Source: Pediatric Endocrinology Reviews - Category: Endocrinology Tags: Pediatr Endocrinol Rev Source Type: research
Authors: Blumenfeld O, Hampe CS, Shulman L, Chen R, Laron Z Abstract Recent epidemiological surveys performed in Australia, USA and Israel demonstrate that Rotavirus vaccination correlates with an attenuated prevalence and/or incidence of early childhood diabetes (T1D). Other studies failed to confirm the above. PMID: 32780950 [PubMed - in process]
Source: Pediatric Endocrinology Reviews - Category: Endocrinology Tags: Pediatr Endocrinol Rev Source Type: research
Publication date: 5 December 2020Source: Journal of Ethnopharmacology, Volume 263Author(s): Xiaoning Chen, Ravindran Kalathil Veena, Haridas Ramya, Kainoor Krishnankutty Janardhanan, Varughese George
Source: Journal of Ethnopharmacology - Category: Drugs & Pharmacology Source Type: research
Conclusions: There were significant differences with respect to clinical characteristics and comorbidity prevalence according to metformin use among Korean type 2 diabetes patients. Long-term follow-up of these patients is necessary to observe how this difference will affect clinical outcomes for these patients. PMID: 32774367 [PubMed]
Source: International Journal of Endocrinology - Category: Endocrinology Tags: Int J Endocrinol Source Type: research
Authors: Plunk EC, Richards SM Abstract The epigenome of an individual can be altered by endogenous hormones, environment, age, diet, and exposure to endocrine disrupting chemicals (EDCs), and the effects of these modifications can be seen across generations. Epigenetic modifications to the genome can alter the phenotype of the individual without altering the DNA sequence itself. Epigenetic modifications include DNA methylation, histone modification, and aberrant microRNA (miRNA) expression; they begin during germ cell development and embryogenesis and continue until death. Hormone modulation occurs during the agei...
Source: International Journal of Endocrinology - Category: Endocrinology Tags: Int J Endocrinol Source Type: research
Authors: Antinozzi C, Sgrò P, Di Luigi L Abstract Among metabolic diseases, carbohydrate metabolism disorders are the most widespread. The most common glucose pathological conditions are acquired and may increase the risk of type 2 diabetes, obesity, heart diseases, stroke, and kidney insufficiency. Phosphodiesterase type 5 inhibitors (PDE5i) have long been used as an effective therapeutic option for the treatment of erectile dysfunction (ED). Different studies have demonstrated that PDE5i, by sensitizing insulin target tissues to insulin, play an important role in controlling the action of insulin and gluco...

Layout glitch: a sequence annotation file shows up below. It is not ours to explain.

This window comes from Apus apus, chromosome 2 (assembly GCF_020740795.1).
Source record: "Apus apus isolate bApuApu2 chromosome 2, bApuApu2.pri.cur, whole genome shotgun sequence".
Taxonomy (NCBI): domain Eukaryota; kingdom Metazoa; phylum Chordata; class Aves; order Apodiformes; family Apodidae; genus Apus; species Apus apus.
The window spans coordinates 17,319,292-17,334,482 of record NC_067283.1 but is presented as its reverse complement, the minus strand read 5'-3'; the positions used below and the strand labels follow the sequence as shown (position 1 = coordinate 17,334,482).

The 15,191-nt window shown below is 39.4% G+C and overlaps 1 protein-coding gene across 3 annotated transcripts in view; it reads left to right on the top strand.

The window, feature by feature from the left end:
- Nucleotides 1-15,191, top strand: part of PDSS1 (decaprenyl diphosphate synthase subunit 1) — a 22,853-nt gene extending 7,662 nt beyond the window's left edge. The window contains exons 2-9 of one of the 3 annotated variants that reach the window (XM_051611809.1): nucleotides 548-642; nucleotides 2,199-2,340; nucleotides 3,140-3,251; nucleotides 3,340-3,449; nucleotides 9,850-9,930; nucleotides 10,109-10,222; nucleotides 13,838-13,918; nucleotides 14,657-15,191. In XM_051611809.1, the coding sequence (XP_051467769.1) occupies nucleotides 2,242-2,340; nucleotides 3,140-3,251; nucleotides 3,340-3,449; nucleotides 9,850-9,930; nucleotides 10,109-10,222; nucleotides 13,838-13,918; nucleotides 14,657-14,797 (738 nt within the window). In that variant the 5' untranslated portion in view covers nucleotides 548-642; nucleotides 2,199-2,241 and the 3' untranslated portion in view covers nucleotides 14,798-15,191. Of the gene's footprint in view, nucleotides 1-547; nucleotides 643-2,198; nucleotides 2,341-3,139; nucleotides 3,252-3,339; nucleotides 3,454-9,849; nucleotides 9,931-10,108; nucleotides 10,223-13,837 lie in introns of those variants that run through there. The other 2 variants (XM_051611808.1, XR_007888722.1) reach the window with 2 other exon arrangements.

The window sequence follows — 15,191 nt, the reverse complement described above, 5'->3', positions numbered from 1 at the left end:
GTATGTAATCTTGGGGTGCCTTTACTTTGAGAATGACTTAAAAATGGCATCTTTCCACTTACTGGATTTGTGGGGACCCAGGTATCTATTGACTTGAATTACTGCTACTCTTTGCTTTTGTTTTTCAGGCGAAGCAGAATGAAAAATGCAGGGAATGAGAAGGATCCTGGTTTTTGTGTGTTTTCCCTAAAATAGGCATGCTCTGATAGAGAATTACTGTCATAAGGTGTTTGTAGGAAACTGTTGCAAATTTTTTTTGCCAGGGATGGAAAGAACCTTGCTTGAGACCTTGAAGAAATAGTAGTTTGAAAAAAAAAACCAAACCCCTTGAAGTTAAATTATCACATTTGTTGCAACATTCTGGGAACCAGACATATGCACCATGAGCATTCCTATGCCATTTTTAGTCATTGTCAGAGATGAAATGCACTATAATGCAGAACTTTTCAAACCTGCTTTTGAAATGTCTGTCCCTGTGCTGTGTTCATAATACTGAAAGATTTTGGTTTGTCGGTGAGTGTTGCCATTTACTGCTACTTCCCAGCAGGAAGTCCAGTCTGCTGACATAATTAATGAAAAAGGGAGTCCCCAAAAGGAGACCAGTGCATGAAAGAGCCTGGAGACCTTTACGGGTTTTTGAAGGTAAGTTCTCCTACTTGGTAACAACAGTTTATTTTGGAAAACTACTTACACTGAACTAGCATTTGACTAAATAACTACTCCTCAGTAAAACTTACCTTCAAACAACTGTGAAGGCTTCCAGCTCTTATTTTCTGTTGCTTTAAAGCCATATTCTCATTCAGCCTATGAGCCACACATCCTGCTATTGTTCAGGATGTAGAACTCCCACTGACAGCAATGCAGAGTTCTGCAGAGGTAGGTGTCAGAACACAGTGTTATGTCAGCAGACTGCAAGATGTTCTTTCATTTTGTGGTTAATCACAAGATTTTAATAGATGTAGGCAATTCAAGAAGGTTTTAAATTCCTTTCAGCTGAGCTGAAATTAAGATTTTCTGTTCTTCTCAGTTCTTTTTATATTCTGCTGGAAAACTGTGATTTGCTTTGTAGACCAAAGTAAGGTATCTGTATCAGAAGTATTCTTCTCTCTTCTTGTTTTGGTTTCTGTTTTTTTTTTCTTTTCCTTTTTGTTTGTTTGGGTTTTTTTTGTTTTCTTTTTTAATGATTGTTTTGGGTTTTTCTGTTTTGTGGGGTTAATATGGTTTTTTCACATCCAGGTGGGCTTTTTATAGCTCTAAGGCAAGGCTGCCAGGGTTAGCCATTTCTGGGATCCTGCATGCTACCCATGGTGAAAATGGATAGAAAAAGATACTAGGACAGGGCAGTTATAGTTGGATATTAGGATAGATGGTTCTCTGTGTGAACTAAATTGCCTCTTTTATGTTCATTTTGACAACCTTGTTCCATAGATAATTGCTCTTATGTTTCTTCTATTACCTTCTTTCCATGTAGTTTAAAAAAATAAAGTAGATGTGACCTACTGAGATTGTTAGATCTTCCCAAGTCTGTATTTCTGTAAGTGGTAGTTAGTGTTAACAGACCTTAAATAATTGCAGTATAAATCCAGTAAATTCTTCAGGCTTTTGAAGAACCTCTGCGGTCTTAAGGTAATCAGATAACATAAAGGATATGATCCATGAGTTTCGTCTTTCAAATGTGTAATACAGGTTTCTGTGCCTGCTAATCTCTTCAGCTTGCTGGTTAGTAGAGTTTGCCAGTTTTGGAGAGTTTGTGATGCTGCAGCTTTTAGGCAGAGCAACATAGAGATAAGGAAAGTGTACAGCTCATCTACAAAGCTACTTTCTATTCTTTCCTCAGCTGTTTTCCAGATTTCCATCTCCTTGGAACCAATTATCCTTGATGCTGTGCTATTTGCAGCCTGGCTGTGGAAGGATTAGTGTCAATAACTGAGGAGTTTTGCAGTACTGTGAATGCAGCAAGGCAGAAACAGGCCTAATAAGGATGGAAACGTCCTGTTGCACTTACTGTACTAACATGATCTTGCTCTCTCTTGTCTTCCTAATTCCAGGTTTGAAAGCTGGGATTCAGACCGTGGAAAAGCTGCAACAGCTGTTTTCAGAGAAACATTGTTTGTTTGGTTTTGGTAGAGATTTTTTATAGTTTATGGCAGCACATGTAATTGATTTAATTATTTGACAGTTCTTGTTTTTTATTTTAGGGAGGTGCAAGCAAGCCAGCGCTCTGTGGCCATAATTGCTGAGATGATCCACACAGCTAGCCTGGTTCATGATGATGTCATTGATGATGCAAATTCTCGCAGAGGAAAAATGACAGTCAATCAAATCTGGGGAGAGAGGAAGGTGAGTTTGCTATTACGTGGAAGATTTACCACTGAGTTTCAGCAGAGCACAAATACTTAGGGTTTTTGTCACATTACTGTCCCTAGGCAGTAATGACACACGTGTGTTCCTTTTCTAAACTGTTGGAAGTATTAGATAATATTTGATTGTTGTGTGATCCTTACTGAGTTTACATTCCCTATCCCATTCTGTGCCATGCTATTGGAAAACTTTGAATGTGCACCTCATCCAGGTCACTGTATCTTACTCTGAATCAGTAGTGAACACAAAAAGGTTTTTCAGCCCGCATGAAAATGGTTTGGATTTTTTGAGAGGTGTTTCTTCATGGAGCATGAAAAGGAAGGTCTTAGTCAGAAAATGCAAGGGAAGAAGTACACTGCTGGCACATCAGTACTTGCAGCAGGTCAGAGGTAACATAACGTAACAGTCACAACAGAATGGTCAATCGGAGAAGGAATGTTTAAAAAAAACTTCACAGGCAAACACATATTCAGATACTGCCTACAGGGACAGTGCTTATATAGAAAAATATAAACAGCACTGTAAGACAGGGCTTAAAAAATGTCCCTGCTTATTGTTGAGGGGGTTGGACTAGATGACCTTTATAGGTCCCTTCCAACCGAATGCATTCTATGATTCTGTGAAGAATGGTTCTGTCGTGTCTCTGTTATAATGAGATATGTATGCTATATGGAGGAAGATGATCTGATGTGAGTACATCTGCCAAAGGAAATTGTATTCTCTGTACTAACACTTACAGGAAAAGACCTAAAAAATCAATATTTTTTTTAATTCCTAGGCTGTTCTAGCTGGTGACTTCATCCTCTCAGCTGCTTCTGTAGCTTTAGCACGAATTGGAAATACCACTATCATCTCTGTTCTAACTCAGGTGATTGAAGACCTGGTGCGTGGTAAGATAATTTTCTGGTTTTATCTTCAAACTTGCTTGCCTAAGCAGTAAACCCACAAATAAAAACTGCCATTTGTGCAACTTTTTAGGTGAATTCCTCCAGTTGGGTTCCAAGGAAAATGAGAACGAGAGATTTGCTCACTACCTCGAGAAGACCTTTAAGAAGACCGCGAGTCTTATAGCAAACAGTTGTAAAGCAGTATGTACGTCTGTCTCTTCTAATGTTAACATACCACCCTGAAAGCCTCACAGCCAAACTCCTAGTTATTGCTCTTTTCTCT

Source: International Journal of Endocrinology - Category: Endocrinology Tags: Int J Endocrinol Source Type: research
Authors: Vibhatavata P, Pisarnturakit P, Boonsripitayanon M, Pithuksurachai P, Plengvidhya N, Sirinvaravong S Abstract Postoperative hypoparathyroidism is a common complication of total or completion thyroidectomy. The association between preoperative vitamin D deficiency (VDD) and the development of more severe postoperative hypocalcemia is still unclear. Objectives. To evaluate the effect of preoperative VDD on severity of hypocalcemia in patients with hypoparathyroidism following thyroidectomy. Methods. Patients who developed acute hypoparathyroidism after total or completion thyroidectomy, defined as postoperat...
Source: International Journal of Endocrinology - Category: Endocrinology Tags: Int J Endocrinol Source Type: research
Conclusion: Our cumulative results suggested that hyperoside inhibits the proliferation of SV40-MES13 cells through the suppression of the ERK/CREB/miRNA-34a signaling pathway, which provides new insight to the current investigation on therapeutic strategies for diabetic nephropathy. PMID: 32774360 [PubMed]
Source: International Journal of Endocrinology - Category: Endocrinology Tags: Int J Endocrinol Source Type: research